There is a tradition of Maaser Kesafim, to give 1/10th of ones salary to charity. Is there a particular set time when the obligation to set aside this money for charity begins? For instance, is one obligated to set aside Maaser right away upon receiving a pay check, or does the tradition have no exact set time of obligation and as long as once a year or once in a while one checks to see how much Maaser is owed it is sufficient for the obligation?

  • vimeo.com/142972789
    – hazoriz
    Jan 17, 2016 at 19:19
  • 1
    Just a guess. Since we do not know what tomorrow will bring--if we did, we'd be prophets I suppose--masser should be given on a day-to-day basis. The reasoning behind my statement is that we should not delay performing a mitzvah. If we wait for a full-year to pass to assess our maaser obligation and pay it, we might have an inclination to engage in creative accounting. On the other hand, I am not sure if masser is a time-specific obligation like putting on teffilin or wearing a talit on a daily basis.
    – JJLL
    Jan 17, 2016 at 19:29
  • Similar: judaism.stackexchange.com/q/30152 and judaism.stackexchange.com/q/13531
    – msh210
    Jan 17, 2016 at 22:02

3 Answers 3


As I explain in More Maaser and Tax Math and as can be seen in Maaser Kesafim: Giving a Tenth to Charity this is the equivalent of having made a neder to give a minimum percentage to tzedakah. Thus, one is obligated as soon as the income is received. However, one can maintain a ledger of income as it comes in and tzedakah as it is distributed so that one can be sure that one has not missed giving sufficient tzedakah. It is obvious that one cannot sent out tzedakah at the instant the income is deposited in the bank, so it is only the ledger that needs to be kept up to date so that one knows how much is "owed" to tzedakah at any time. One should answer tzedakah mailings as soon as possible or give checks to meshulachim whenever they come to the door.

  • Does the book you quoted have a source that it quotes? Jan 17, 2016 at 23:05

The title of your question speaks of obligation while the text of your question speaks of tradition. There is indeed a significant discussion amongst poskim about the exact status of maaser. R Avrohom Chaim Feuer explains in "The tsedakka treasury" that some believe it is a Torah obligation (e.g., Yoreh Deah 232, Maharil as cited in Responsa Chatam Sofer), some believe it is a rabbinical mitzva while the majority of poskim (e.g., Bach, Yoreh Deah 331, Chatam Sofer) sees it as time-honored minhag which should be adopted by all.

The rulings I found (in R Feuer's book as well as in R Shimon Taub's The laws of tsedakah and maaser) allow yearly accounting of once's maaser, i.e., you do not need to give maaser as income arrives as long as you "clear the account" regularly.

The Chofetz Chaim (in Ahavas Chesed 18:2) offers the following guidance on setting up a maaser system (with personal additions to make it practical to the 21st century)

  1. Set up a separate ledger (or a spreadsheet) to track earnings, any business expenses, taxes and donations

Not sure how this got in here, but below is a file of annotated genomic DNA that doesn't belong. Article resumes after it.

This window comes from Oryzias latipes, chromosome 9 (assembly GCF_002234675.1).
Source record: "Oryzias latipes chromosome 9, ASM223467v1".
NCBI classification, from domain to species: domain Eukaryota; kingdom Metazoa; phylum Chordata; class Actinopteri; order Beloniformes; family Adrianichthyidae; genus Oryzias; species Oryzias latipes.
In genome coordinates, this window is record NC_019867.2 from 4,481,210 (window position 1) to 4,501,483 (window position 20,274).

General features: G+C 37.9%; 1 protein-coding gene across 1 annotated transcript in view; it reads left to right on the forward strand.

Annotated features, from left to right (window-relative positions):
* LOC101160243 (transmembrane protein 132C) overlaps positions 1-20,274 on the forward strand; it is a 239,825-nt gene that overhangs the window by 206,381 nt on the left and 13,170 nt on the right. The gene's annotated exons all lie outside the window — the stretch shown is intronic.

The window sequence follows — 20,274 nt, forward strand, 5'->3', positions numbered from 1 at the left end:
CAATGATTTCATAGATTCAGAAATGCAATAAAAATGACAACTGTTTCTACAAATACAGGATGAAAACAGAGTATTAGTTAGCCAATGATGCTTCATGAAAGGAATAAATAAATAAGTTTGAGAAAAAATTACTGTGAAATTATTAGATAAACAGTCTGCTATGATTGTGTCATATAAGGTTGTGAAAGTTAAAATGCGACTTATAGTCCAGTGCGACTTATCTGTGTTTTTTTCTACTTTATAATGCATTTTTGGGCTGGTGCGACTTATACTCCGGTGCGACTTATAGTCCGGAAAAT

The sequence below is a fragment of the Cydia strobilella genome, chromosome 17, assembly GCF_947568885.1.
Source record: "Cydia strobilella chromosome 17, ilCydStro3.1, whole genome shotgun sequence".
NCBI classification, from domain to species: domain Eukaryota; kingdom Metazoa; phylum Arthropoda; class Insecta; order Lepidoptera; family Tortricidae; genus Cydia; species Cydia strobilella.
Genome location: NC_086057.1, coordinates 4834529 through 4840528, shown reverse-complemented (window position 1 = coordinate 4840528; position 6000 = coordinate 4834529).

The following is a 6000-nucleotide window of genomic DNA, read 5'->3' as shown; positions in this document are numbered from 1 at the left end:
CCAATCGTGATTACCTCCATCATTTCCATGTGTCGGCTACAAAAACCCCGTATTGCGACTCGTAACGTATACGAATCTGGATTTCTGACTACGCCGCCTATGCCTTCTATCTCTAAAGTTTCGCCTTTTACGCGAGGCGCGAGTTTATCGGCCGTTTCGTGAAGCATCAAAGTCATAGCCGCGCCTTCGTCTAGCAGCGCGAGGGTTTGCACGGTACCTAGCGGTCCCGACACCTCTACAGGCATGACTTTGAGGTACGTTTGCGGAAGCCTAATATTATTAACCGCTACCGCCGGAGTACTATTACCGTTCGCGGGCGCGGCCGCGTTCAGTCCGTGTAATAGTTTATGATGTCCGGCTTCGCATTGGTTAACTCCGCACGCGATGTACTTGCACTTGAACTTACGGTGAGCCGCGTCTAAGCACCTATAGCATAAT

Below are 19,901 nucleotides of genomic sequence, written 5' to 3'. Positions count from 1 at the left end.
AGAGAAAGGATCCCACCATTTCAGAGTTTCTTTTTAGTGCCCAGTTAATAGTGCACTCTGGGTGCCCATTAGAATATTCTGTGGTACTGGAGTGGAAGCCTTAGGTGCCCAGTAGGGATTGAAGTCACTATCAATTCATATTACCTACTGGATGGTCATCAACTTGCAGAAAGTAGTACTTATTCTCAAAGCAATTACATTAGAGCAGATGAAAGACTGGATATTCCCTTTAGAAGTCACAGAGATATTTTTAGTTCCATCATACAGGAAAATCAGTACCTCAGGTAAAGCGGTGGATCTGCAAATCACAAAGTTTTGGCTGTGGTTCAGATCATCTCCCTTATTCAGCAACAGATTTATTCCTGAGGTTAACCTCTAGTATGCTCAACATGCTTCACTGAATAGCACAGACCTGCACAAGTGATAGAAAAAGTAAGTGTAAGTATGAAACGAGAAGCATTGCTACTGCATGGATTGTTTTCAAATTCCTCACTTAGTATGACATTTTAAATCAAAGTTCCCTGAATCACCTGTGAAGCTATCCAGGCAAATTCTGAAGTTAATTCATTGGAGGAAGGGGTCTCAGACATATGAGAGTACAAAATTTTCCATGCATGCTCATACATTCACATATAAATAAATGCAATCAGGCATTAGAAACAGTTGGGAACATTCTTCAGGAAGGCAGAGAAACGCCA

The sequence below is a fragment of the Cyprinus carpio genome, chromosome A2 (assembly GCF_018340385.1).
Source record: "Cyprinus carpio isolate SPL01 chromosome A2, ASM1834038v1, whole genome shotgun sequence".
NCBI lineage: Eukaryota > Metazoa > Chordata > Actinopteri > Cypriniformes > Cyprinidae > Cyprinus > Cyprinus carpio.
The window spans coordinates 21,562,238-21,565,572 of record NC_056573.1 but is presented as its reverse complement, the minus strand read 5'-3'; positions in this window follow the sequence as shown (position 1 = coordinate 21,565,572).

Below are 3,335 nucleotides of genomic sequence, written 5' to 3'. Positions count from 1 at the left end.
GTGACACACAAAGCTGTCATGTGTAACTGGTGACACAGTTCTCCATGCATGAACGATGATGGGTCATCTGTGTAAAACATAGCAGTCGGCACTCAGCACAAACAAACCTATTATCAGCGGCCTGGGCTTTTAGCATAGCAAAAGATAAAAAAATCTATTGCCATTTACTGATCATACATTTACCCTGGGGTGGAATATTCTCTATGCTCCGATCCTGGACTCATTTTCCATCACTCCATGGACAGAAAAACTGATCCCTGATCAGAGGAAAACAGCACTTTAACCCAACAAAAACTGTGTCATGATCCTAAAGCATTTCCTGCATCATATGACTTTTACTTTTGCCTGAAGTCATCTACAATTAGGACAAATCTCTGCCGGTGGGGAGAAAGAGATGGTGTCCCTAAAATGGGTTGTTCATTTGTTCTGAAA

2. Designate a specific date (e.g., Rosh Hashana) to mark the end of an accounting period where you "close the books" - should be at least once a year - can be more frequent
  3. At the time of the closing period, calculate profits, deduct losses and acceptable expenses and the amount of maaser
  4. Deduct all donations already made and distribute immediately whatever you owe (i.e., the difference between maaser and previous donations)
  5. If you have given more than your planned maaser, some authorities allow to carry over to the next accounting period. Even those that are strict allow it if you stipulate (orally) that you may deduct from your maaser obligations at all times any donations you make at any time you desire

I have now (May 2021) seen R Daniel Mann (here) supports the yearly accounting with further sources

Poskim discuss making maaser ksafim calculations at given intervals, which is important according to our ruling that expenses and losses are deducted from profits (Chavot Yair 224). So one needs a cutoff point to know which losses can be deducted from which profits (ibid.). The Noda B’yehuda (II, YD 198) demonstrates that the relevant pasuk and the halacha we cited from the Shulchan Aruch (YD 249:1) hint at a year as a likely maaser ksafim calculation period, and the Chavot Yair (ibid.) posits that erev Rosh Hashana is a logical time to do so.

  • Can you use a specific secular date (eg. Jan 1) even though it's usually more than a full Jewish year apart? Why if "one year" is a Jewish Halacha?
    – Double AA
    Feb 3, 2016 at 21:02
  • @DoubleAA If you have to pick a date, there is a logic to pick Rosh Hashana, or between Rosh Hashana - YK, to close the accounts before the new year, or in the spirit of tfila, tsedaka, tshuva between RH-YK
    – mbloch
    Feb 3, 2016 at 21:06
  • Those dates would be in good taste, but I'm asking what's permitted accd to Halacha.
    – Double AA
    Feb 3, 2016 at 21:07
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    Exactly. That's why I encourage you not to treat this recommendation with too much respect. Treat it with respect, but know it's not a 'real' Din.
    – Double AA
    Feb 3, 2016 at 21:09
  • @DoubleAA FYI see last para which I saw today and made me think of our discussion
    – mbloch
    May 5, 2021 at 5:58

According to Reb Binyamin Zilber there is no chalos in maaser kesafim and therefore maaser can be given before the income is acquired as long as you know it's coming.

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